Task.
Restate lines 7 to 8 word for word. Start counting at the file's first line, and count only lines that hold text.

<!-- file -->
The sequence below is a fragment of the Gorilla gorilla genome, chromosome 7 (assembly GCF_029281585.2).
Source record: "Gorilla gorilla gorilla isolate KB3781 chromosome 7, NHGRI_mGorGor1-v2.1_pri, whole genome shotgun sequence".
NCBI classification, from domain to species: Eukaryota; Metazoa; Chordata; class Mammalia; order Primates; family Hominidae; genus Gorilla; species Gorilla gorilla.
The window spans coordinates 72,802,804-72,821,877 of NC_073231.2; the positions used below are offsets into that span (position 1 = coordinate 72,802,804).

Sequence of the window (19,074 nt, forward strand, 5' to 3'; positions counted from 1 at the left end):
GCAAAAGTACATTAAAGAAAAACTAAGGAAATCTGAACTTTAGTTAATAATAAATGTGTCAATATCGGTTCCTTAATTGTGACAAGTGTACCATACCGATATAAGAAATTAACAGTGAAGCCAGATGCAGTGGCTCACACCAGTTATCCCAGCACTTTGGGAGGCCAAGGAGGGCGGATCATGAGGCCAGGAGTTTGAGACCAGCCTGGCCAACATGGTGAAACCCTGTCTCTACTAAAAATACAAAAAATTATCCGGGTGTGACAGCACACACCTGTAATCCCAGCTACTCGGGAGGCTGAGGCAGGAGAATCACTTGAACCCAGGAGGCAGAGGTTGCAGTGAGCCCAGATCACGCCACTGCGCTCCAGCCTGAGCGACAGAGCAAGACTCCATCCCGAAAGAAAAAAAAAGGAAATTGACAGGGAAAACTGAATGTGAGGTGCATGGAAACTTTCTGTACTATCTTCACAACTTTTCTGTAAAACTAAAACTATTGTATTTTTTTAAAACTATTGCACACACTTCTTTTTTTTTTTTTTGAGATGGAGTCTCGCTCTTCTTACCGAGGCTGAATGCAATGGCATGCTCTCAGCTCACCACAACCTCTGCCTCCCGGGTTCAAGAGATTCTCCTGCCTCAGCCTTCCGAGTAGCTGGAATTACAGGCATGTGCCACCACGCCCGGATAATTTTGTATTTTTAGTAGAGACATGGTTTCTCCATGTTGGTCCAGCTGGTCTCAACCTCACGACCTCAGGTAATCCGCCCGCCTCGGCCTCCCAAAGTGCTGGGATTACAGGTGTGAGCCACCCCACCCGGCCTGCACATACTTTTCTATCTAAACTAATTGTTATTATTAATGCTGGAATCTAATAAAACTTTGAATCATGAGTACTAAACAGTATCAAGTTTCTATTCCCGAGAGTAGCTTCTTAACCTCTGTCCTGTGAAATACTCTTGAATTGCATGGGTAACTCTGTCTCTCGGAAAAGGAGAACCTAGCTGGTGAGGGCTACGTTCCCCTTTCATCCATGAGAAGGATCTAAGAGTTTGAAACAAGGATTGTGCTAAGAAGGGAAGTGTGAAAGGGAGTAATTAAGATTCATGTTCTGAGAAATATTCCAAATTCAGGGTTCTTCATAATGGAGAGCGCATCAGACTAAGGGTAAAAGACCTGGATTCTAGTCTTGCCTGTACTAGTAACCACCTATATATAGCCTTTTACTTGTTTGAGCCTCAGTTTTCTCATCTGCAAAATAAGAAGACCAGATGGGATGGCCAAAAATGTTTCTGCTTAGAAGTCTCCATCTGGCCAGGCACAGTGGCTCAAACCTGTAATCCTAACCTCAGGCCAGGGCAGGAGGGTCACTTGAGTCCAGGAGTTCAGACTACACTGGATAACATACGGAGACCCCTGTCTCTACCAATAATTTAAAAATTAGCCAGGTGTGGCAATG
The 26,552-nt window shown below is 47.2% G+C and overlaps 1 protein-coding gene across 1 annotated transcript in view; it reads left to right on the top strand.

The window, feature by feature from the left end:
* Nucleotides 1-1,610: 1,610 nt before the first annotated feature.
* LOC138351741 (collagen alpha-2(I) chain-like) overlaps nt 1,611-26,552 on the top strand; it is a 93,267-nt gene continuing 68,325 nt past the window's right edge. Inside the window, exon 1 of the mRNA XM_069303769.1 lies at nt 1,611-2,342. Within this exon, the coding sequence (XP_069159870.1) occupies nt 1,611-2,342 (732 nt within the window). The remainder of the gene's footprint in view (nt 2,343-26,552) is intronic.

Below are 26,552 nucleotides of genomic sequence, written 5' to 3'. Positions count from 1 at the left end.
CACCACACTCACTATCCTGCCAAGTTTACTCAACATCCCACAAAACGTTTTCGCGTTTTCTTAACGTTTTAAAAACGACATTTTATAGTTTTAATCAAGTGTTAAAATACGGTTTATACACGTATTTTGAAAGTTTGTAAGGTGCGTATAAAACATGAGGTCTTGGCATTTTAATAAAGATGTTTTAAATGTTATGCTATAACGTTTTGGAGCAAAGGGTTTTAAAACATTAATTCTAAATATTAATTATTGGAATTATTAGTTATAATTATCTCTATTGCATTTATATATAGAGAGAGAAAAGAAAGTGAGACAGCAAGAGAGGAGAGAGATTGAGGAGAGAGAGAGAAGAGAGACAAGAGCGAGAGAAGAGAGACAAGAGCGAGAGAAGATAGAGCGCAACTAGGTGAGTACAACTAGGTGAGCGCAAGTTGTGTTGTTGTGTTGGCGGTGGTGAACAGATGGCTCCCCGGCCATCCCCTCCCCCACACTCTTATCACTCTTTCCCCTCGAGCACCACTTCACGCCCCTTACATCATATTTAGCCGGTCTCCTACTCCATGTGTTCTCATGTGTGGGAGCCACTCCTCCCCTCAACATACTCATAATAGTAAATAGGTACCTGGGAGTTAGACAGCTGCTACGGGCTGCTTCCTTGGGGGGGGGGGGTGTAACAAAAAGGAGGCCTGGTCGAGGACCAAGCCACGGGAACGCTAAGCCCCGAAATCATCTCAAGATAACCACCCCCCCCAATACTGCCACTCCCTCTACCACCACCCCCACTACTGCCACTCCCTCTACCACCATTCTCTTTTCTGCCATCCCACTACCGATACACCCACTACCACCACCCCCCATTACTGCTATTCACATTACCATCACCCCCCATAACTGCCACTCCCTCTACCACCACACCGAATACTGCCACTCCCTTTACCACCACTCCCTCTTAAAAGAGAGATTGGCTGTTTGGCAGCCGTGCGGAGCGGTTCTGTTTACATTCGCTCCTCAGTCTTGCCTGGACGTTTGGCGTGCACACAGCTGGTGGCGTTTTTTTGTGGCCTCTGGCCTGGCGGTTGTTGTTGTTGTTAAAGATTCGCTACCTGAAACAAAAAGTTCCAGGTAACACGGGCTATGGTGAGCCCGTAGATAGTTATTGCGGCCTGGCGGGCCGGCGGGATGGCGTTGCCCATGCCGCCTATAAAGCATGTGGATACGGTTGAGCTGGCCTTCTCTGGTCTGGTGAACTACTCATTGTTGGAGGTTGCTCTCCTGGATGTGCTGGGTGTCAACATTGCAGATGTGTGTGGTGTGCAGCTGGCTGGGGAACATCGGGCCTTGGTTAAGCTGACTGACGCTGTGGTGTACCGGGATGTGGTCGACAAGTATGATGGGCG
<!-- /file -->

The 26,552-nt window shown below is 47.2% G+C and overlaps 1 protein-coding gene across 1 annotated transcript in view; it reads left to right on the top strand.

The window, feature by feature from the left end: